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Give Dry Riesling a Try

Drier-style rieslings offer rich fruit balanced by bracing acidity


Riesling is perhaps the most underappreciated of the noble grape varieties. Too many people dismiss it as a sweet and simple white, but nothing could be further from the truth. Yes, it is responsible for some of the finest dessert wines on the planet, but it can also be made in a drier style that offers rich fruit balanced by bracing acidity. Riesling is a great summer sipper on its own and works well with any number of difficult dishes, including spicy Asian cuisine. Try any of the panel's top three.

2012 Kung Fu Girl, $12.99

A Washington entry from stalwart winemaker Charles Smith, this wine opens with spicy apple and stone fruit aromas backed by touches of wet slate and wild yeast. The palate has an undeniable richness with juicy apricot, plum and sweet apple, that's all kept in line by a sparkling hit of acidity. The lively finish is marked by mandarin orange and a nice minerality.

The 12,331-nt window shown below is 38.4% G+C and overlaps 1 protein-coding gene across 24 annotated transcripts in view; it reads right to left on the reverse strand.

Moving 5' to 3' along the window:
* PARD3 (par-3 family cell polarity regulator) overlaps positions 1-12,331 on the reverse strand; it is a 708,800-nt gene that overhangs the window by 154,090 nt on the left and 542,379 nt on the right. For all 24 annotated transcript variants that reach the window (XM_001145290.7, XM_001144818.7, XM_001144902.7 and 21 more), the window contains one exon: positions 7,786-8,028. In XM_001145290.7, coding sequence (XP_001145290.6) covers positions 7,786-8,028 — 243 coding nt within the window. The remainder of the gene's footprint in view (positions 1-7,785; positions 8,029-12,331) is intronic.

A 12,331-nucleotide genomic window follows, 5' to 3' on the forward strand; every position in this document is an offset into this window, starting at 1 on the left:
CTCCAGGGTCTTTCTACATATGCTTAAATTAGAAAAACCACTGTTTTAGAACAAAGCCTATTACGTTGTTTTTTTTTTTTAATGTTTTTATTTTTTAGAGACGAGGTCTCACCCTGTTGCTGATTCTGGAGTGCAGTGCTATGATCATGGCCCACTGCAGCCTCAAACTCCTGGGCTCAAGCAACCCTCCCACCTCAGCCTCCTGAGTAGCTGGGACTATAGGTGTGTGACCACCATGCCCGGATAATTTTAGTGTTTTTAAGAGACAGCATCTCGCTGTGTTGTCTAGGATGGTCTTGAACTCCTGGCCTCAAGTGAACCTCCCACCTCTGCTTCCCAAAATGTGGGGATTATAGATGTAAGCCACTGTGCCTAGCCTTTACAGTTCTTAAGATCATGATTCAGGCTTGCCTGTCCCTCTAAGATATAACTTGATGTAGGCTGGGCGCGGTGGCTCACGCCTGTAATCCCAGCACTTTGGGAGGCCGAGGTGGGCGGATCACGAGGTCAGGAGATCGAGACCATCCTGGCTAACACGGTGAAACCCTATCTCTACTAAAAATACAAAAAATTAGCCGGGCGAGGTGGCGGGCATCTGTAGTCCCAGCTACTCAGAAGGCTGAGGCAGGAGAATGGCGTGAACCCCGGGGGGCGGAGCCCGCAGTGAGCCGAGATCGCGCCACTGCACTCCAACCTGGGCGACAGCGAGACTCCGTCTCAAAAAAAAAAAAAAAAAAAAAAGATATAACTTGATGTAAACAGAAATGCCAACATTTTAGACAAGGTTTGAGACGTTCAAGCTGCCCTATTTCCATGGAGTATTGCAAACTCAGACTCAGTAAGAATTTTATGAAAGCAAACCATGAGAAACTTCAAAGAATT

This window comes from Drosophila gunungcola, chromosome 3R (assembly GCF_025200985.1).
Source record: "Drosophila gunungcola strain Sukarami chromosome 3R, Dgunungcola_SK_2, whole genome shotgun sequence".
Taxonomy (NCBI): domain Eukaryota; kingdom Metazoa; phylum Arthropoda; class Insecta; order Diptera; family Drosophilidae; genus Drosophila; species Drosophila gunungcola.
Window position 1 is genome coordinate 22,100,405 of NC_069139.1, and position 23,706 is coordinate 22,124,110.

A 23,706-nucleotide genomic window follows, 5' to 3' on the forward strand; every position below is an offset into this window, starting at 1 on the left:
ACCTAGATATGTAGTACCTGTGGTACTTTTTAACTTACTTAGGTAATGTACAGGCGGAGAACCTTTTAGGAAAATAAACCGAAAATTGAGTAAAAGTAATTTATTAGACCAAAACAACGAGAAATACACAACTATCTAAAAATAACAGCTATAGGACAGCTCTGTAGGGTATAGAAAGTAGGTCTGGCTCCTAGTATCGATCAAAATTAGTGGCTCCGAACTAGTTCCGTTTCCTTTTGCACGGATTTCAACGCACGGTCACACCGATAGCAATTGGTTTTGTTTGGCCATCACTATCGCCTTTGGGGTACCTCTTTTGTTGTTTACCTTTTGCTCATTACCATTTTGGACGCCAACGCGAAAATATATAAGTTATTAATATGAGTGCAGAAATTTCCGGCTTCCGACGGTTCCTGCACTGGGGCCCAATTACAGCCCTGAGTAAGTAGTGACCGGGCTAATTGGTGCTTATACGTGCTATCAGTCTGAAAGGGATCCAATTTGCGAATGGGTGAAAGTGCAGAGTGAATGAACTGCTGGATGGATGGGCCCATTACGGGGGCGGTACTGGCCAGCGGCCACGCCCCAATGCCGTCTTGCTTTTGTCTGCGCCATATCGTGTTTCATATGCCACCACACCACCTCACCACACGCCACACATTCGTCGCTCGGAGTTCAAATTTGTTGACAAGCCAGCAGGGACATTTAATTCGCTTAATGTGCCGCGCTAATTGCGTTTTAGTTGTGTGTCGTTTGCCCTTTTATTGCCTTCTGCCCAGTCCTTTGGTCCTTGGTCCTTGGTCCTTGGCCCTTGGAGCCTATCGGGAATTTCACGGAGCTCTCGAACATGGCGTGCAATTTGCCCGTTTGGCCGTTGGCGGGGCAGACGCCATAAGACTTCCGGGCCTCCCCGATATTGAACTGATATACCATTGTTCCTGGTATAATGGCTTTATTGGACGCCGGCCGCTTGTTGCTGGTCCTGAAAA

2012 Vickers Riesling, $12.99

Idaho's own Kirby Vickers is best known for his chardonnays (among the finest in the Northwest) and his uncompromising standards (he refuses to release vintages he finds to be unworthy). Now he has extended his talent to riesling with equal success. The aromas here are refined and elegant with juicy apple, citrus and mineral. The palate is filled with apricot fruit that is balanced by racy citrus. This wine is more proof that riesling thrives in the Northwest.

2011 Zum Riesling, $9.99

Germany is the original home of the riesling grape, and this entry-level wine from the Mosel region provides a lot of bang for the buck. The nose offers lovely scents of plum, apricot, tart apple and an intriguing touch of buttered popcorn. There's a nice richness to the palate that's a well-balanced mix of ripe, tropical and stone fruit, matched by crisp lemon and lime. Spicy elements color the wine's refreshing finish.